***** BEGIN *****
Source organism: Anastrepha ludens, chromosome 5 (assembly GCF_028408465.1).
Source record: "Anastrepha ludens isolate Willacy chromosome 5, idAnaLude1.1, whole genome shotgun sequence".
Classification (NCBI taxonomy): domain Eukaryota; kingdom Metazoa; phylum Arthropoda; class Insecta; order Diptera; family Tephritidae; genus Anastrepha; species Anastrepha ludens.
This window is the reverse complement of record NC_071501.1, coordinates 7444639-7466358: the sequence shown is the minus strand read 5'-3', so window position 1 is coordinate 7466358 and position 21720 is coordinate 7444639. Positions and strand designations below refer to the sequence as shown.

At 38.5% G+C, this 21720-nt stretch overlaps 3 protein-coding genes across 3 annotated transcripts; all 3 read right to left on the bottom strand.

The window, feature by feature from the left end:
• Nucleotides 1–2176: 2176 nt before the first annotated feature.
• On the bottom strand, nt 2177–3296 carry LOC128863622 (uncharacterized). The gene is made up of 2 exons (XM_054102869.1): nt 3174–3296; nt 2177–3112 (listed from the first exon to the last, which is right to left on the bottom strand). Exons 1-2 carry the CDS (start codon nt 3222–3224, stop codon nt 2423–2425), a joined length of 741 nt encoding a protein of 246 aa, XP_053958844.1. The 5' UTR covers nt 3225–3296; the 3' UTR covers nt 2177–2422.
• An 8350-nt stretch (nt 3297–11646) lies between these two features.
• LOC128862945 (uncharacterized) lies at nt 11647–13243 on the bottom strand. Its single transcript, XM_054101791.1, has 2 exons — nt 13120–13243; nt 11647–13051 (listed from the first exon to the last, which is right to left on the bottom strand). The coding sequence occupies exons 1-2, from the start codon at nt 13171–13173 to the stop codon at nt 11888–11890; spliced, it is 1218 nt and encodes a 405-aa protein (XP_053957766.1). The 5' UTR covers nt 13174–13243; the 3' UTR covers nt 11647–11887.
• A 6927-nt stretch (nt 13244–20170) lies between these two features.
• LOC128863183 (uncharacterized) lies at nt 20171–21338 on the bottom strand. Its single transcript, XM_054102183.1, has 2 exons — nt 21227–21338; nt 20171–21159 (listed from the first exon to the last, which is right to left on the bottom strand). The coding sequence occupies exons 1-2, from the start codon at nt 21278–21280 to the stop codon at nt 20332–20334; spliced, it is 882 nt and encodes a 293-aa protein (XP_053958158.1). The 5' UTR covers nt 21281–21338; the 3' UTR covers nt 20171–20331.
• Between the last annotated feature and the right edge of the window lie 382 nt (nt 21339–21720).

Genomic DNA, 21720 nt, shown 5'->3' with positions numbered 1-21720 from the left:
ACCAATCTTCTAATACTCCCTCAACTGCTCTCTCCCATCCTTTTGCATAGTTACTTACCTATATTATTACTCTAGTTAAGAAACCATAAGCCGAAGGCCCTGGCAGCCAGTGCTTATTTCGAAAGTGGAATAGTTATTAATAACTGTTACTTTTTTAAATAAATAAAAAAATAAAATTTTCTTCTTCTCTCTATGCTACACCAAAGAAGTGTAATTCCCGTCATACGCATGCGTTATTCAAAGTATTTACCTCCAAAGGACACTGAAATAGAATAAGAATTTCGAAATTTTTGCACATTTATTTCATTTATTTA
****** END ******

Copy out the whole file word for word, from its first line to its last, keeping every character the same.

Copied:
Source organism: Anastrepha ludens, chromosome 5 (assembly GCF_028408465.1).
Source record: "Anastrepha ludens isolate Willacy chromosome 5, idAnaLude1.1, whole genome shotgun sequence".
Classification (NCBI taxonomy): domain Eukaryota; kingdom Metazoa; phylum Arthropoda; class Insecta; order Diptera; family Tephritidae; genus Anastrepha; species Anastrepha ludens.
This window is the reverse complement of record NC_071501.1, coordinates 7444639-7466358: the sequence shown is the minus strand read 5'-3', so window position 1 is coordinate 7466358 and position 21720 is coordinate 7444639. Positions and strand designations below refer to the sequence as shown.

At 38.5% G+C, this 21720-nt stretch overlaps 3 protein-coding genes across 3 annotated transcripts; all 3 read right to left on the bottom strand.

The window, feature by feature from the left end:
• Nucleotides 1–2176: 2176 nt before the first annotated feature.
• On the bottom strand, nt 2177–3296 carry LOC128863622 (uncharacterized). The gene is made up of 2 exons (XM_054102869.1): nt 3174–3296; nt 2177–3112 (listed from the first exon to the last, which is right to left on the bottom strand). Exons 1-2 carry the CDS (start codon nt 3222–3224, stop codon nt 2423–2425), a joined length of 741 nt encoding a protein of 246 aa, XP_053958844.1. The 5' UTR covers nt 3225–3296; the 3' UTR covers nt 2177–2422.
• An 8350-nt stretch (nt 3297–11646) lies between these two features.
• LOC128862945 (uncharacterized) lies at nt 11647–13243 on the bottom strand. Its single transcript, XM_054101791.1, has 2 exons — nt 13120–13243; nt 11647–13051 (listed from the first exon to the last, which is right to left on the bottom strand). The coding sequence occupies exons 1-2, from the start codon at nt 13171–13173 to the stop codon at nt 11888–11890; spliced, it is 1218 nt and encodes a 405-aa protein (XP_053957766.1). The 5' UTR covers nt 13174–13243; the 3' UTR covers nt 11647–11887.
• A 6927-nt stretch (nt 13244–20170) lies between these two features.
• LOC128863183 (uncharacterized) lies at nt 20171–21338 on the bottom strand. Its single transcript, XM_054102183.1, has 2 exons — nt 21227–21338; nt 20171–21159 (listed from the first exon to the last, which is right to left on the bottom strand). The coding sequence occupies exons 1-2, from the start codon at nt 21278–21280 to the stop codon at nt 20332–20334; spliced, it is 882 nt and encodes a 293-aa protein (XP_053958158.1). The 5' UTR covers nt 21281–21338; the 3' UTR covers nt 20171–20331.
• Between the last annotated feature and the right edge of the window lie 382 nt (nt 21339–21720).

Genomic DNA, 21720 nt, shown 5'->3' with positions numbered 1-21720 from the left:
ACCAATCTTCTAATACTCCCTCAACTGCTCTCTCCCATCCTTTTGCATAGTTACTTACCTATATTATTACTCTAGTTAAGAAACCATAAGCCGAAGGCCCTGGCAGCCAGTGCTTATTTCGAAAGTGGAATAGTTATTAATAACTGTTACTTTTTTAAATAAATAAAAAAATAAAATTTTCTTCTTCTCTCTATGCTACACCAAAGAAGTGTAATTCCCGTCATACGCATGCGTTATTCAAAGTATTTACCTCCAAAGGACACTGAAATAGAATAAGAATTTCGAAATTTTTGCACATTTATTTCATTTATTTA